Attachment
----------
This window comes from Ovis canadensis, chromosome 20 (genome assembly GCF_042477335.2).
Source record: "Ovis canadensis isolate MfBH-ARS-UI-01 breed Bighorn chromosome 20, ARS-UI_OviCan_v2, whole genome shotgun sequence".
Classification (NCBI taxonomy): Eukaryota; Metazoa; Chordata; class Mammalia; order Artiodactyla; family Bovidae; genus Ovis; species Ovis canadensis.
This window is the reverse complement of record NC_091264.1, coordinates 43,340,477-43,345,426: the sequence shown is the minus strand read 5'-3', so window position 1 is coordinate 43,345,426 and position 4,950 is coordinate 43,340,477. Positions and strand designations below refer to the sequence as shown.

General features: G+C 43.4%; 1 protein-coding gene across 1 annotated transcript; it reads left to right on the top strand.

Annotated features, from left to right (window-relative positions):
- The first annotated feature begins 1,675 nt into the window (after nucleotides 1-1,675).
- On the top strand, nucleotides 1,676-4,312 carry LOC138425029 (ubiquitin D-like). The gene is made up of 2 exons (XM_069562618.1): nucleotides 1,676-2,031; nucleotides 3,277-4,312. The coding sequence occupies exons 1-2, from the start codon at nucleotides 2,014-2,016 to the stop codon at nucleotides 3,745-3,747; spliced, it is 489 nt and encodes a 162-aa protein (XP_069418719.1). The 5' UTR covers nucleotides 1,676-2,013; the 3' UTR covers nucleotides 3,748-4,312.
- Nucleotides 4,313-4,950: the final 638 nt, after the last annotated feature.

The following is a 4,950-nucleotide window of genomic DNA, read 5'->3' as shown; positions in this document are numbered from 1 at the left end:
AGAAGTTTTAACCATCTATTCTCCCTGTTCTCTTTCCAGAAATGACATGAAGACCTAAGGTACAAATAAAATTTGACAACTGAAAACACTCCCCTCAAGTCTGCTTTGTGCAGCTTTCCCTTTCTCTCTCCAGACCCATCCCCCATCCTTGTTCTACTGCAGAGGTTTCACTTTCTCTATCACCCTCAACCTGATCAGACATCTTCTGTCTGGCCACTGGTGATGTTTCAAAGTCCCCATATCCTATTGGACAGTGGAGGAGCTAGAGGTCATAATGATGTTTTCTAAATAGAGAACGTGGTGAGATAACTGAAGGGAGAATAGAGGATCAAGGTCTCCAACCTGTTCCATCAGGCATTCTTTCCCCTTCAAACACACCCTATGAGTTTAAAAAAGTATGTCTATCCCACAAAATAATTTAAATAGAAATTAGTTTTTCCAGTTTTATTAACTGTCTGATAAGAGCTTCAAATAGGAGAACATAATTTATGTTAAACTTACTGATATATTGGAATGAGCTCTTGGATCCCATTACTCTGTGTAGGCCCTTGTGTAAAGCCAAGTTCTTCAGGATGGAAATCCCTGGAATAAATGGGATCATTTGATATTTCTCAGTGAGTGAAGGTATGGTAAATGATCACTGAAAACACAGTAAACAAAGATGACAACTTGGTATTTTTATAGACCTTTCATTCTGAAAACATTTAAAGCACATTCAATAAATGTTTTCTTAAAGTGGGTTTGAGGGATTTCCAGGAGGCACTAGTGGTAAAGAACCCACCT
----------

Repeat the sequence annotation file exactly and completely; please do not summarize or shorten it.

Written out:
This window comes from Ovis canadensis, chromosome 20 (genome assembly GCF_042477335.2).
Source record: "Ovis canadensis isolate MfBH-ARS-UI-01 breed Bighorn chromosome 20, ARS-UI_OviCan_v2, whole genome shotgun sequence".
Classification (NCBI taxonomy): Eukaryota; Metazoa; Chordata; class Mammalia; order Artiodactyla; family Bovidae; genus Ovis; species Ovis canadensis.
This window is the reverse complement of record NC_091264.1, coordinates 43,340,477-43,345,426: the sequence shown is the minus strand read 5'-3', so window position 1 is coordinate 43,345,426 and position 4,950 is coordinate 43,340,477. Positions and strand designations below refer to the sequence as shown.

General features: G+C 43.4%; 1 protein-coding gene across 1 annotated transcript; it reads left to right on the top strand.

Annotated features, from left to right (window-relative positions):
- The first annotated feature begins 1,675 nt into the window (after nucleotides 1-1,675).
- On the top strand, nucleotides 1,676-4,312 carry LOC138425029 (ubiquitin D-like). The gene is made up of 2 exons (XM_069562618.1): nucleotides 1,676-2,031; nucleotides 3,277-4,312. The coding sequence occupies exons 1-2, from the start codon at nucleotides 2,014-2,016 to the stop codon at nucleotides 3,745-3,747; spliced, it is 489 nt and encodes a 162-aa protein (XP_069418719.1). The 5' UTR covers nucleotides 1,676-2,013; the 3' UTR covers nucleotides 3,748-4,312.
- Nucleotides 4,313-4,950: the final 638 nt, after the last annotated feature.

The following is a 4,950-nucleotide window of genomic DNA, read 5'->3' as shown; positions in this document are numbered from 1 at the left end:
AGAAGTTTTAACCATCTATTCTCCCTGTTCTCTTTCCAGAAATGACATGAAGACCTAAGGTACAAATAAAATTTGACAACTGAAAACACTCCCCTCAAGTCTGCTTTGTGCAGCTTTCCCTTTCTCTCTCCAGACCCATCCCCCATCCTTGTTCTACTGCAGAGGTTTCACTTTCTCTATCACCCTCAACCTGATCAGACATCTTCTGTCTGGCCACTGGTGATGTTTCAAAGTCCCCATATCCTATTGGACAGTGGAGGAGCTAGAGGTCATAATGATGTTTTCTAAATAGAGAACGTGGTGAGATAACTGAAGGGAGAATAGAGGATCAAGGTCTCCAACCTGTTCCATCAGGCATTCTTTCCCCTTCAAACACACCCTATGAGTTTAAAAAAGTATGTCTATCCCACAAAATAATTTAAATAGAAATTAGTTTTTCCAGTTTTATTAACTGTCTGATAAGAGCTTCAAATAGGAGAACATAATTTATGTTAAACTTACTGATATATTGGAATGAGCTCTTGGATCCCATTACTCTGTGTAGGCCCTTGTGTAAAGCCAAGTTCTTCAGGATGGAAATCCCTGGAATAAATGGGATCATTTGATATTTCTCAGTGAGTGAAGGTATGGTAAATGATCACTGAAAACACAGTAAACAAAGATGACAACTTGGTATTTTTATAGACCTTTCATTCTGAAAACATTTAAAGCACATTCAATAAATGTTTTCTTAAAGTGGGTTTGAGGGATTTCCAGGAGGCACTAGTGGTAAAGAACCCACCT